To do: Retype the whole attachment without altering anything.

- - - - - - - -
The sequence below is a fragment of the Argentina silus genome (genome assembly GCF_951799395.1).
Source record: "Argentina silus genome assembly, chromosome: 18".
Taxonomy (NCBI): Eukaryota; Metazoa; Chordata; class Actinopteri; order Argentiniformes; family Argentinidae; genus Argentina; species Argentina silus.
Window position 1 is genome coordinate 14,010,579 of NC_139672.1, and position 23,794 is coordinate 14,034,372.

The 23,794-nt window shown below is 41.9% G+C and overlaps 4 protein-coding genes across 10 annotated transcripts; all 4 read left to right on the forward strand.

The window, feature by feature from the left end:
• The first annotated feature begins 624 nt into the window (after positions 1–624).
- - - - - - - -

The sequence below is a fragment of the Argentina silus genome (genome assembly GCF_951799395.1).
Source record: "Argentina silus genome assembly, chromosome: 18".
Taxonomy (NCBI): Eukaryota; Metazoa; Chordata; class Actinopteri; order Argentiniformes; family Argentinidae; genus Argentina; species Argentina silus.
Window position 1 is genome coordinate 14,010,579 of NC_139672.1, and position 23,794 is coordinate 14,034,372.

The 23,794-nt window shown below is 41.9% G+C and overlaps 4 protein-coding genes across 10 annotated transcripts; all 4 read left to right on the forward strand.

The window, feature by feature from the left end:
• The first annotated feature begins 624 nt into the window (after positions 1–624).